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The Korea Herald
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THE INVESTOR
May 28, 2024

Economy

[Herald Interview] Bridging Korea, Philippines for better future

  • PUBLISHED :April 23, 2024 - 18:13
  • UPDATED :April 23, 2024 - 18:13
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Luis Chavit Singson (right), chairman of the Philippines’ LCS Group of Companies, and iconic boxer Manny Pacquiao hold hands before an interview with The Korea Herald at a Seoul hotel on Tuesday. (Lee Sang-sub/The Korea Herald)

Building bilateral ties between Korea and the Philippines could be a means to boosting the livelihoods of the people of each country for Luis Chavit Singson, chairman of the Philippines’ LCS Group of Companies, and boxing legend Manny Pacquiao.

Singson and Pacquiao, longtime friends and investment partners, visited Seoul this week in a search for new business opportunities, along with Secretary of Agrarian Reform Conrado Estrella. Over the years, the two have been highly interested in cooperating with Korea, seeing the country as an appropriate business partner for the Philippines.

One of the key investments underway is manpower exchange for cosmetics manufacturing. On Monday, Singson and Pacquiao met with Incheon Mayor Yoo Jeong-bok to discuss cooperation.

“Korean beauty products are very good and popular in the Philippines,” Singson, a former governor of Ilocos Sur province, said in an interview with The Korea Herald at a hotel in central Seoul on Tuesday.

The duo is to team up with the Philippines’ labor training institution, the Technical Education and Skills Development Authority, in hopes of sending skilled Filipino workers to Korea for them to be trained at a cosmetics manufacturing complex in the Incheon Free Economic Zone.

The labor exchange could be expanded to other sectors in the future, said Singson, who heads LCS Group with businesses spanning from real estate and mining to aviation.

“In the future, we can develop and strengthen our relationship between the Philippines and Korea and we can exchange manpower and vice versa. If we are going to bring the Philippines here to work then we can also bring Korean people to work in the Philippines,” he explained.

Singson has also worked with Korea to provide electric vehicles in the Southeast Asian country.

“The major purpose of our trip here is about (bringing in) electric vehicles to the Philippines,” Singson said, referring to the country's directive to modernize its iconic mode of public transport, the jeepney.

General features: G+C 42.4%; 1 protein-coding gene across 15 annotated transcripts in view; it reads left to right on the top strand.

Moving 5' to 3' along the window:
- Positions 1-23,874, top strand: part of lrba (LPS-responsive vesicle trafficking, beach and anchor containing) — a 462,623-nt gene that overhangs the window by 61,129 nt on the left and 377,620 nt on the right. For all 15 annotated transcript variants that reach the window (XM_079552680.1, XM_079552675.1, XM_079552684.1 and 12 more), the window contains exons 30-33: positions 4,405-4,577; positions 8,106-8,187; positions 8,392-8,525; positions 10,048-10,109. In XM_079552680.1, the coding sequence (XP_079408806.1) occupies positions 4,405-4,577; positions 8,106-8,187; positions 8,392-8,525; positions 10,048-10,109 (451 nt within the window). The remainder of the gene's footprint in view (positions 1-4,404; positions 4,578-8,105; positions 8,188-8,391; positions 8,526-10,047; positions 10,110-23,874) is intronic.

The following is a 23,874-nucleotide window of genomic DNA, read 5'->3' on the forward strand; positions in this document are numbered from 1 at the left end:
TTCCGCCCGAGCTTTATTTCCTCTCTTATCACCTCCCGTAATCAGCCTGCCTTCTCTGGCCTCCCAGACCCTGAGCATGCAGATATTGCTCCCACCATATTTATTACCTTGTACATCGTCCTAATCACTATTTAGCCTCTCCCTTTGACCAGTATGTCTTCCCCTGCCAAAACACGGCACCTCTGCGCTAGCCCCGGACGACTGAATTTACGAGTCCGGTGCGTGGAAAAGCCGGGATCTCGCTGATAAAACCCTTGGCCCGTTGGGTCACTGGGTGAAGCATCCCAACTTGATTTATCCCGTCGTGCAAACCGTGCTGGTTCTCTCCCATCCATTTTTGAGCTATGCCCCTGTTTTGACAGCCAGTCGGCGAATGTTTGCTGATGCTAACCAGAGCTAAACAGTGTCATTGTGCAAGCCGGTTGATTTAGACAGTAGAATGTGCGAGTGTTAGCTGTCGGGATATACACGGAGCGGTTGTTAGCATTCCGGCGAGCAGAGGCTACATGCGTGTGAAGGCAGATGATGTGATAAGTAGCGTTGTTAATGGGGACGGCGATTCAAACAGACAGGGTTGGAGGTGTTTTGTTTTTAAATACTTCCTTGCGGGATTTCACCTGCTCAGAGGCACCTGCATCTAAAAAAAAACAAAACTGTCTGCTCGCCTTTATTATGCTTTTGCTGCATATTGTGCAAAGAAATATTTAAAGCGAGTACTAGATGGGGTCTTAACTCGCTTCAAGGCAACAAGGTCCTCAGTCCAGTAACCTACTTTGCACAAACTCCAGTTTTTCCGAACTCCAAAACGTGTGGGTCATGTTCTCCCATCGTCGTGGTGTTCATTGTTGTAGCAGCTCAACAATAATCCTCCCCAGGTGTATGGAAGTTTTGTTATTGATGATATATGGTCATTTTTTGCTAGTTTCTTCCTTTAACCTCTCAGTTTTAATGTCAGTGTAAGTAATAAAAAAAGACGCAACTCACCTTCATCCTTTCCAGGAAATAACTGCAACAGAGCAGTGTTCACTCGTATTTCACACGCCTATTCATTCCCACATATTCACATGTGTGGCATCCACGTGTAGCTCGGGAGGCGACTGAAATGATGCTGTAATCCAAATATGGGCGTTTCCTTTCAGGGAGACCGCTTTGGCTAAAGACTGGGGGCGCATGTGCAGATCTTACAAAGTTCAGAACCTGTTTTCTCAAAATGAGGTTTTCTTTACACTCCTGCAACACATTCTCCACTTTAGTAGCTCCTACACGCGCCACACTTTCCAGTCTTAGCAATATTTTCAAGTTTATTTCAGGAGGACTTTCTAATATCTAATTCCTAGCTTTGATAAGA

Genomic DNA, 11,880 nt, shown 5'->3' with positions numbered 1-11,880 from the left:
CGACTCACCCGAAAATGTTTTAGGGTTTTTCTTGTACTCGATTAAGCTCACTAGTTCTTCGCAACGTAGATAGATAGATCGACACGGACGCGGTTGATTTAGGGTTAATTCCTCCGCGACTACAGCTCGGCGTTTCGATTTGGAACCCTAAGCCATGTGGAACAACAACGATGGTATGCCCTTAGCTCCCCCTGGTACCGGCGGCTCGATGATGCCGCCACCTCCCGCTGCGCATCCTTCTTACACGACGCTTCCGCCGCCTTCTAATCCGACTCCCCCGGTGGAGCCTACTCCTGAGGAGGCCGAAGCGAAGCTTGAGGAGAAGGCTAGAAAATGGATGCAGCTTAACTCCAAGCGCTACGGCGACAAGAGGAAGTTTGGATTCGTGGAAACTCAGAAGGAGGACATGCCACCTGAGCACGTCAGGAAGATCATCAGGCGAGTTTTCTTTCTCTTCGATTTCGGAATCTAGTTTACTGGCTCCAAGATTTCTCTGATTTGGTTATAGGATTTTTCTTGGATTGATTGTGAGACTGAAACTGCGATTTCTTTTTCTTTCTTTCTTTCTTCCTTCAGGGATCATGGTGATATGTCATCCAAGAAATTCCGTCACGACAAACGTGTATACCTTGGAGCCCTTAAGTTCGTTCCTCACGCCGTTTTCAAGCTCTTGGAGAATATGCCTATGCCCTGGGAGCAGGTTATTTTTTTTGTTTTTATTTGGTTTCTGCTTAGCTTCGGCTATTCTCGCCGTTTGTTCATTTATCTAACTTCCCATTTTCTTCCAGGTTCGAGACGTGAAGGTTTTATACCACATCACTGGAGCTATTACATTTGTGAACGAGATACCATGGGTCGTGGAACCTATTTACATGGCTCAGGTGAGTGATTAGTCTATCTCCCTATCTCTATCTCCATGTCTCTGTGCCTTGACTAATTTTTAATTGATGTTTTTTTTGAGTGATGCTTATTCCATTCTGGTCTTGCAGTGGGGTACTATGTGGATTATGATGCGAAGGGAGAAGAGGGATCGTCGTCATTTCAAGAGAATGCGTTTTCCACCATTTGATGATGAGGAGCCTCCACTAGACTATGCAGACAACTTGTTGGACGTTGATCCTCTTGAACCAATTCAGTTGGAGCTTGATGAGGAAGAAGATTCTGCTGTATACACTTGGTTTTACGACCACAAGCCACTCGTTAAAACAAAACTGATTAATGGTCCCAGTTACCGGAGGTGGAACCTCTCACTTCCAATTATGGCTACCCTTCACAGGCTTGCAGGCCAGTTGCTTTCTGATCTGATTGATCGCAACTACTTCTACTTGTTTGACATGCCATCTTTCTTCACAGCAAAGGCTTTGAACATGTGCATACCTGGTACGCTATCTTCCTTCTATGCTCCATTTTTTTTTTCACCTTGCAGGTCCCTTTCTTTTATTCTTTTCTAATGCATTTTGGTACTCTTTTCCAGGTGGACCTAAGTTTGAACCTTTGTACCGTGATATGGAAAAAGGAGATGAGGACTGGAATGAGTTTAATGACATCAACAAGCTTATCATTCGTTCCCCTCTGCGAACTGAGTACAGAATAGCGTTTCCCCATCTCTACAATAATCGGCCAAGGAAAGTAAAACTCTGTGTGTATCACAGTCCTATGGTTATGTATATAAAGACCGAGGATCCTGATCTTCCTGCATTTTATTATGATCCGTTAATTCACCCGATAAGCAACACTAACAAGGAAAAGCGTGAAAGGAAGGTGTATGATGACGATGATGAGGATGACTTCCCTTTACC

While the Filipino government has been pushing to replace the worn-out, high-polluting, diesel-powered vehicles with new eco-friendly minibuses, the cost has remained a hurdle for the transition.

“We now have partners in Korea to develop the modernization program, by building electric vehicles in Korea to provide to our drivers, which they can afford,” Singson said.

Under the scheme, provincial governments are to vouch for the drivers, providing the vehicles without any down payment or guarantee, he explained.

With the vision to ameliorate the transportation infrastructure in the Philippines, a country of more than 7,000 islands, Singson’s latest project has been the commercialization of wing-in-ground craft.

“We are now developing the prototype for the wing-in-ground craft here,” he said.

“It is like maintaining a car (so the cost will be cheap). The advantages of wing-in-ground crafts are low maintenance, no need for an airport and short takeoff because it could land on the water, snow, grass or sand.”

He projects a prototype to roll out within this year.

Singson and Pacquiao both suggested that Korean businesses venture out to the renewable energy market in the Philippines.

“Electricity is very expensive in the Philippines,” Singson said.

The Philippines has recently allowed full foreign ownership in the renewable energy sector in an attempt to boost investments in the power sector, including solar, wind, biomass, ocean and tidal energy.

Singson and Pacquiao view Korea to be an optimal partner for the Philippines, as the two countries are close in terms of geography and culture. The distance is not far, and the people of the Philippines favor Korea’s showbiz.

“The people of the Philippines and Korea have a good relationship, so it is easy to coordinate and (the two countries are) not too far from each other,” boxer-turned-politician Pacquiao said.

But the two stressed that the main focus of their investment business will be on improving the livelihoods of Filipinos, rather than only pursuing short-term profits.

“The objective is to help the people in the Philippines. That is why we are here to invest,” Pacquiao said.

By Im Eun-byel (silverstar@heraldcorp.com)
The Korea Herald

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